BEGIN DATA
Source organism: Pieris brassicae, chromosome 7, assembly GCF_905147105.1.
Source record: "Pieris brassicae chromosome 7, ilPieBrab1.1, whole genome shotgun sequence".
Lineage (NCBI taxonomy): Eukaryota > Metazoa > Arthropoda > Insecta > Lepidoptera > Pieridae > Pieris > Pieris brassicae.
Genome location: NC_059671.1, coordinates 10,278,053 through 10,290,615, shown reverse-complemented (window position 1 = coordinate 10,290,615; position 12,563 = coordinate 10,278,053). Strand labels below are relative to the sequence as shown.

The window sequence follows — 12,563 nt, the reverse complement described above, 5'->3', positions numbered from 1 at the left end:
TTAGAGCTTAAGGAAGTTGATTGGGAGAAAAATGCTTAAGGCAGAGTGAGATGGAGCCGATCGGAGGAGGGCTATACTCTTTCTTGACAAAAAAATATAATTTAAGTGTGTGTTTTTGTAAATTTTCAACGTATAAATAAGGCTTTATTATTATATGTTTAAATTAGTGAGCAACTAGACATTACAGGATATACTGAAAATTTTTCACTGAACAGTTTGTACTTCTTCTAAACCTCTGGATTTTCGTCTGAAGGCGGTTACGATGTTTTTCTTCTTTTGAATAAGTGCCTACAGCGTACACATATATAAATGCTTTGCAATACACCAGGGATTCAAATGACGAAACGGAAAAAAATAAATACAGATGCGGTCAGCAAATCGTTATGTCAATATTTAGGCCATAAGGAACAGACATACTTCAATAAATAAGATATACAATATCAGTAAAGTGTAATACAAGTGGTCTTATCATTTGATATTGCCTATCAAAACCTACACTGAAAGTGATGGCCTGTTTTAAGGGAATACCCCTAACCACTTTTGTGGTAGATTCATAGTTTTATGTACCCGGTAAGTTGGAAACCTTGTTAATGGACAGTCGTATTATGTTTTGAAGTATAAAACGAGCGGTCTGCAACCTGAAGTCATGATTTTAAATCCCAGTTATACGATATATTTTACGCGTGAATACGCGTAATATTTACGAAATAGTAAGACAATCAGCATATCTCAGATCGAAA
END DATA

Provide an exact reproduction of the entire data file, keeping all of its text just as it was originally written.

Source organism: Pieris brassicae, chromosome 7, assembly GCF_905147105.1.
Source record: "Pieris brassicae chromosome 7, ilPieBrab1.1, whole genome shotgun sequence".
Lineage (NCBI taxonomy): Eukaryota > Metazoa > Arthropoda > Insecta > Lepidoptera > Pieridae > Pieris > Pieris brassicae.
Genome location: NC_059671.1, coordinates 10,278,053 through 10,290,615, shown reverse-complemented (window position 1 = coordinate 10,290,615; position 12,563 = coordinate 10,278,053). Strand labels below are relative to the sequence as shown.

The window sequence follows — 12,563 nt, the reverse complement described above, 5'->3', positions numbered from 1 at the left end:
TTAGAGCTTAAGGAAGTTGATTGGGAGAAAAATGCTTAAGGCAGAGTGAGATGGAGCCGATCGGAGGAGGGCTATACTCTTTCTTGACAAAAAAATATAATTTAAGTGTGTGTTTTTGTAAATTTTCAACGTATAAATAAGGCTTTATTATTATATGTTTAAATTAGTGAGCAACTAGACATTACAGGATATACTGAAAATTTTTCACTGAACAGTTTGTACTTCTTCTAAACCTCTGGATTTTCGTCTGAAGGCGGTTACGATGTTTTTCTTCTTTTGAATAAGTGCCTACAGCGTACACATATATAAATGCTTTGCAATACACCAGGGATTCAAATGACGAAACGGAAAAAAATAAATACAGATGCGGTCAGCAAATCGTTATGTCAATATTTAGGCCATAAGGAACAGACATACTTCAATAAATAAGATATACAATATCAGTAAAGTGTAATACAAGTGGTCTTATCATTTGATATTGCCTATCAAAACCTACACTGAAAGTGATGGCCTGTTTTAAGGGAATACCCCTAACCACTTTTGTGGTAGATTCATAGTTTTATGTACCCGGTAAGTTGGAAACCTTGTTAATGGACAGTCGTATTATGTTTTGAAGTATAAAACGAGCGGTCTGCAACCTGAAGTCATGATTTTAAATCCCAGTTATACGATATATTTTACGCGTGAATACGCGTAATATTTACGAAATAGTAAGACAATCAGCATATCTCAGATCGAAA